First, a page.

Though he feels he will never be “Japanese,” Gotanda, as well as the other panelists, feel that Japan has become more receptive to Japanese Americans in recent years.

According to Fukushima, increased openness to Japanese Americans is due to several factors. The globalization of Japan, he says, is forcing the country to think about diversity. The children of businessmen who have lived abroad have caused many to question the definition of “Japanese-ness,” and the younger generation is “not burdened with the preconceptions their parents had about Japanese Americans.”

He also sites the economic success of Nikkei and their participation in U.S. government as other factors.

Though he can’t speak for all Japanese nationals, Mizuno adds that he feels “a great deal of familiarity with people of Japanese descent.”

“The difference is so slim,” he says, that if his parents had made a pivotal decision, “I might be sitting (amongst the Japanese Americans in the audience).”
He hopes that through learning about the Japanese American experience, Japanese people can change their attitudes about minorities in their own country.

Fukushima feels that in order for Nikkei to have a normal relationship with Japan, certain things need to change. He feels Japan must recognize that Nikkei are a diverse group of people.

“For historical, political, and cultural reasons,” he says, “it is not reasonable to expect Japanese Americans will play a role similar to the one American Jews play for Israel.

“Don’t be a bridge,” he says to Japanese Americans. “Be a players, actors, and decision-makers!”

 

New Identities

When talking about Nikkei, Fukushima believes that there are multiple identities to talk about.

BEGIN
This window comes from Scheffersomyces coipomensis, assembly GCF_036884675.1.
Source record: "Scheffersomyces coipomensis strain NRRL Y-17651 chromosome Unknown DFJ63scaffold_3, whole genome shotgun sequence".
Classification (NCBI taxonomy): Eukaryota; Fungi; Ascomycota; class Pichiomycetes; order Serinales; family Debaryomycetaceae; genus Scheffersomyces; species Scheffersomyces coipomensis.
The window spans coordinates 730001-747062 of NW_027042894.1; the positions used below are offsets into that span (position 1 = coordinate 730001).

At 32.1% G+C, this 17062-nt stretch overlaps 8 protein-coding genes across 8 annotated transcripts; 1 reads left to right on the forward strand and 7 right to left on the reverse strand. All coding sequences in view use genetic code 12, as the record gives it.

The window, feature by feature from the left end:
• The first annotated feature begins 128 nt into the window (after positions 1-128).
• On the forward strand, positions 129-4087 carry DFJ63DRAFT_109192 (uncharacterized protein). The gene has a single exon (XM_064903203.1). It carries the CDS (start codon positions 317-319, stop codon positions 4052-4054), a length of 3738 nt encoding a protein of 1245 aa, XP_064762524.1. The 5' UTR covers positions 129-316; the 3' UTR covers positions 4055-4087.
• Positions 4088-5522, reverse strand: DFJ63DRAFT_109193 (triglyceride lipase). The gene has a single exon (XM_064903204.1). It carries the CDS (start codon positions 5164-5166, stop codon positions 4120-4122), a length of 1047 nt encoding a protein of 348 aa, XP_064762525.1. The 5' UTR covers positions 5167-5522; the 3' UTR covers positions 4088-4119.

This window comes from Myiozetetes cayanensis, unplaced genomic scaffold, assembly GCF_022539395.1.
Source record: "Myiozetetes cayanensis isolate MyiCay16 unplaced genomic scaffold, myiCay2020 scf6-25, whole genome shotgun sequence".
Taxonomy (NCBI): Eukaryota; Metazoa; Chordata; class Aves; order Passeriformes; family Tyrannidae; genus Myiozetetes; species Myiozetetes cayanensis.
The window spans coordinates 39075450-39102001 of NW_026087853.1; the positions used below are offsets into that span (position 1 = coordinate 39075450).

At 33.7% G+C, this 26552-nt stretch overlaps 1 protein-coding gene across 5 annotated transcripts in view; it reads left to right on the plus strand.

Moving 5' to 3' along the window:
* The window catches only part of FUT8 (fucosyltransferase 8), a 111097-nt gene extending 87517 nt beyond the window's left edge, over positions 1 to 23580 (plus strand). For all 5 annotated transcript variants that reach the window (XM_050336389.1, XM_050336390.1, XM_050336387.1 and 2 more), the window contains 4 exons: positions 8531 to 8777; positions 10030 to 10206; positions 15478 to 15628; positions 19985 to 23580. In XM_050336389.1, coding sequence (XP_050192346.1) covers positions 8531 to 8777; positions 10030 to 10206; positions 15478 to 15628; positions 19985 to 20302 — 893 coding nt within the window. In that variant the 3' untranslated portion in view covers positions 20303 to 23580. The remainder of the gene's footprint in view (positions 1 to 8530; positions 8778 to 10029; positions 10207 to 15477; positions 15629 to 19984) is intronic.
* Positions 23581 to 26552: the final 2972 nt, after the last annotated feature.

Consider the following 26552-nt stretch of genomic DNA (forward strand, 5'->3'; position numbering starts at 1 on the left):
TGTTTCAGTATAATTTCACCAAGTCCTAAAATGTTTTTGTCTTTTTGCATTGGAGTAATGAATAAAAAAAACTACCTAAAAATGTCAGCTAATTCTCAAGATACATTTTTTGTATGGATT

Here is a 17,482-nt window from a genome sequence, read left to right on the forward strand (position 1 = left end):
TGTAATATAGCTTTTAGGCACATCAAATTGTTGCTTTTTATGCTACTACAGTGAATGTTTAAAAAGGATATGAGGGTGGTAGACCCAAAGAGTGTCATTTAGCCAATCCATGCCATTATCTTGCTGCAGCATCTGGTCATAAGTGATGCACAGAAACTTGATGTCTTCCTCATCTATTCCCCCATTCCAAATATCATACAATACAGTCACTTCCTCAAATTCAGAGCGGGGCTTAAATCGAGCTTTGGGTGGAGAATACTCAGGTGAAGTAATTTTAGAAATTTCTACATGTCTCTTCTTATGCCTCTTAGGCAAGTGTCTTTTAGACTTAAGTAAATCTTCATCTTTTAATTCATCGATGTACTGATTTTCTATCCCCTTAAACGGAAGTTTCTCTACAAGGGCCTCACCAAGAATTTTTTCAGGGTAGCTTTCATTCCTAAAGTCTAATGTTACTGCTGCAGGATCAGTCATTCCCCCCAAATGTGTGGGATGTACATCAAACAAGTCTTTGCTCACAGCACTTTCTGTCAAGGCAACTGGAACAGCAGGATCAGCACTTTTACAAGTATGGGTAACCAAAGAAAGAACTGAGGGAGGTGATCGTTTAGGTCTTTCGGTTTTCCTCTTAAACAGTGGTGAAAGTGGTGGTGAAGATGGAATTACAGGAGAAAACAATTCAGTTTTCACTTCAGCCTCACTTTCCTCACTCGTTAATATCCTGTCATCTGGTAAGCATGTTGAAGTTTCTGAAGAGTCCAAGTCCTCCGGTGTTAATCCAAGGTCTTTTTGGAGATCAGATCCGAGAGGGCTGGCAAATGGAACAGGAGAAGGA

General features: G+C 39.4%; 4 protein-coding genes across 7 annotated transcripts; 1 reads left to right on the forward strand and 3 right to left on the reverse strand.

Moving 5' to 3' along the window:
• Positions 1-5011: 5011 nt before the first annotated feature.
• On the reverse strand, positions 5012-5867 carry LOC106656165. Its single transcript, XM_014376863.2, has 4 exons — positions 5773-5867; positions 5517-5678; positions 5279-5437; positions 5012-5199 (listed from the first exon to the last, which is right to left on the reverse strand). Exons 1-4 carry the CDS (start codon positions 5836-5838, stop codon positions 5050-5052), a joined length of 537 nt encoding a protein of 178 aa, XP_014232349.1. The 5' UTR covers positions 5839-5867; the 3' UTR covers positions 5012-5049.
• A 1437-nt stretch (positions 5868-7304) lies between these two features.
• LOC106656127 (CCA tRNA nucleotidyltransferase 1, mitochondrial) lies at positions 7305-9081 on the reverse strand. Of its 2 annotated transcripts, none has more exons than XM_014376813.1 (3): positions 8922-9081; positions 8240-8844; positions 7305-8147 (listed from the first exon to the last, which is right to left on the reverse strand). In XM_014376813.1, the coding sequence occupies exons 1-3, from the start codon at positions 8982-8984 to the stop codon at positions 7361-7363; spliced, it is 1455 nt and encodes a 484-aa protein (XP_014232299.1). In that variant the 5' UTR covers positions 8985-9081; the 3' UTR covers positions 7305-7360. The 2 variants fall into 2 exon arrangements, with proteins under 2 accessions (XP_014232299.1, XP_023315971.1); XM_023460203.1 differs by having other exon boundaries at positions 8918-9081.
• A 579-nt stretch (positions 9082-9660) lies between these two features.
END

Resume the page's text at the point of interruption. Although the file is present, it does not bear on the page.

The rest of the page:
The first, he says, is a psychological identity, which is how Japanese Americans self-identify. The second is their legal identity or citizenship. The third is the social-cultural identity, which is how they are viewed by society.

Omi and Consul General of Japan Makoto Yamanaka came up with three scenarios for the future of Japanese American identity. “One scenario,” he said, “is a continuation of a distinctive Japanese American identity, rooted in the Meiji Era of Japan… which has evolved into something unique.”

The second scenario would be the adoption of an Asian American identity. The problem with adopting a pan-Asia identity, he says, is that the Japanese American demographic profile is “distinctly different from that of other Asian ethnic groups.”

In terms of nativity status, median family income, and occupational mix, Japanese Americans don’t fit the general profile of most Asians in America.

The third possibility he sees is assimilation, the withering away of a distinctive Japanese American identity over time. “Japanese American cultural identity is continually being redefined,” says Omi, “and the assumption that the decrease of so-called ‘racially pure’ Japanese Americans means the end of community culture may be a profoundly misleading one.”

”Identity overlaps,” said Gotanda, who feels that, though history must be preserved, change must also be accepted. “It’s an on-going continual of history and present-day life as it’s lived right now, all in constant reinvention so that it might be relevant to the world and to itself and worthy of being called Japanese American.”